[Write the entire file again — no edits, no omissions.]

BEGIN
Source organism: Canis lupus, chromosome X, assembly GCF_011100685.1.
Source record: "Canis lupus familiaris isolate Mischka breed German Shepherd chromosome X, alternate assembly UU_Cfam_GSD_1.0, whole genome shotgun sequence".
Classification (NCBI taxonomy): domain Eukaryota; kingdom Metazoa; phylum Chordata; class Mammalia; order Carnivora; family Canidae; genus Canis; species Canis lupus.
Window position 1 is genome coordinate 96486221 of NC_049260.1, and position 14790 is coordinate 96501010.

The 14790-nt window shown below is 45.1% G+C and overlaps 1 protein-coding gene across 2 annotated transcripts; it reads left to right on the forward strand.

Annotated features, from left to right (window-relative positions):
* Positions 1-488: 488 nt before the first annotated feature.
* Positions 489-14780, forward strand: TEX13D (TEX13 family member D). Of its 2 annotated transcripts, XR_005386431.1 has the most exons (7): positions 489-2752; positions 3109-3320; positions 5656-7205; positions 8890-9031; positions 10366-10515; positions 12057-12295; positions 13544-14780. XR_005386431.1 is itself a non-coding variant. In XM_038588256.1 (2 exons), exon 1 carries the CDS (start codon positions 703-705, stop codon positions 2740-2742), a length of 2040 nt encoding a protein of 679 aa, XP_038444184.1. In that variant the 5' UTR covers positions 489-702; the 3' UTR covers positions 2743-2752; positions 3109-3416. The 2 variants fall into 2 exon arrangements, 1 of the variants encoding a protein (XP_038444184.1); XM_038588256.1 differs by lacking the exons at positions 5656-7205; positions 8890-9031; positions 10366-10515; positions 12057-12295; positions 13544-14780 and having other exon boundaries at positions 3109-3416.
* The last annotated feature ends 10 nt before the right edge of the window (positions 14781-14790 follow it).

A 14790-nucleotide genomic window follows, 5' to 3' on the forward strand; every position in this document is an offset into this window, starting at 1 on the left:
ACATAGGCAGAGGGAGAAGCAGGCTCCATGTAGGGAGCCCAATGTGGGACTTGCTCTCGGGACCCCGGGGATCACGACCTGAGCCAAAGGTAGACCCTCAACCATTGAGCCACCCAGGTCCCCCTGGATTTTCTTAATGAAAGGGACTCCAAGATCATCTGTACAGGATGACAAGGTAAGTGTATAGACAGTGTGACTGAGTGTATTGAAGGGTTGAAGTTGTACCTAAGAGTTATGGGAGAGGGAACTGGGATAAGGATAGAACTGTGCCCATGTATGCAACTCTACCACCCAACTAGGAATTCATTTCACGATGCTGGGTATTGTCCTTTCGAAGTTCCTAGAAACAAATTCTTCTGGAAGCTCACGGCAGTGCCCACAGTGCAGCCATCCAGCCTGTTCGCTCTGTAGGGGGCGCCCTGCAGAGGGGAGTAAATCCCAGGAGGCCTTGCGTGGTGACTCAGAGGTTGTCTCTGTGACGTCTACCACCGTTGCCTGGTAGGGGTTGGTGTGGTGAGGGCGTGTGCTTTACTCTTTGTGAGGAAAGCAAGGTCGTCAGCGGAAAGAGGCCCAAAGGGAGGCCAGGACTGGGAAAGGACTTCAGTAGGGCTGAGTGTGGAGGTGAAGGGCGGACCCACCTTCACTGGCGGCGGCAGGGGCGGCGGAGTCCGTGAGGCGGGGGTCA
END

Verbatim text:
Source organism: Canis lupus, chromosome X, assembly GCF_011100685.1.
Source record: "Canis lupus familiaris isolate Mischka breed German Shepherd chromosome X, alternate assembly UU_Cfam_GSD_1.0, whole genome shotgun sequence".
Classification (NCBI taxonomy): domain Eukaryota; kingdom Metazoa; phylum Chordata; class Mammalia; order Carnivora; family Canidae; genus Canis; species Canis lupus.
Window position 1 is genome coordinate 96486221 of NC_049260.1, and position 14790 is coordinate 96501010.

The 14790-nt window shown below is 45.1% G+C and overlaps 1 protein-coding gene across 2 annotated transcripts; it reads left to right on the forward strand.

Annotated features, from left to right (window-relative positions):
* Positions 1-488: 488 nt before the first annotated feature.
* Positions 489-14780, forward strand: TEX13D (TEX13 family member D). Of its 2 annotated transcripts, XR_005386431.1 has the most exons (7): positions 489-2752; positions 3109-3320; positions 5656-7205; positions 8890-9031; positions 10366-10515; positions 12057-12295; positions 13544-14780. XR_005386431.1 is itself a non-coding variant. In XM_038588256.1 (2 exons), exon 1 carries the CDS (start codon positions 703-705, stop codon positions 2740-2742), a length of 2040 nt encoding a protein of 679 aa, XP_038444184.1. In that variant the 5' UTR covers positions 489-702; the 3' UTR covers positions 2743-2752; positions 3109-3416. The 2 variants fall into 2 exon arrangements, 1 of the variants encoding a protein (XP_038444184.1); XM_038588256.1 differs by lacking the exons at positions 5656-7205; positions 8890-9031; positions 10366-10515; positions 12057-12295; positions 13544-14780 and having other exon boundaries at positions 3109-3416.
* The last annotated feature ends 10 nt before the right edge of the window (positions 14781-14790 follow it).

A 14790-nucleotide genomic window follows, 5' to 3' on the forward strand; every position in this document is an offset into this window, starting at 1 on the left:
ACATAGGCAGAGGGAGAAGCAGGCTCCATGTAGGGAGCCCAATGTGGGACTTGCTCTCGGGACCCCGGGGATCACGACCTGAGCCAAAGGTAGACCCTCAACCATTGAGCCACCCAGGTCCCCCTGGATTTTCTTAATGAAAGGGACTCCAAGATCATCTGTACAGGATGACAAGGTAAGTGTATAGACAGTGTGACTGAGTGTATTGAAGGGTTGAAGTTGTACCTAAGAGTTATGGGAGAGGGAACTGGGATAAGGATAGAACTGTGCCCATGTATGCAACTCTACCACCCAACTAGGAATTCATTTCACGATGCTGGGTATTGTCCTTTCGAAGTTCCTAGAAACAAATTCTTCTGGAAGCTCACGGCAGTGCCCACAGTGCAGCCATCCAGCCTGTTCGCTCTGTAGGGGGCGCCCTGCAGAGGGGAGTAAATCCCAGGAGGCCTTGCGTGGTGACTCAGAGGTTGTCTCTGTGACGTCTACCACCGTTGCCTGGTAGGGGTTGGTGTGGTGAGGGCGTGTGCTTTACTCTTTGTGAGGAAAGCAAGGTCGTCAGCGGAAAGAGGCCCAAAGGGAGGCCAGGACTGGGAAAGGACTTCAGTAGGGCTGAGTGTGGAGGTGAAGGGCGGACCCACCTTCACTGGCGGCGGCAGGGGCGGCGGAGTCCGTGAGGCGGGGGTCA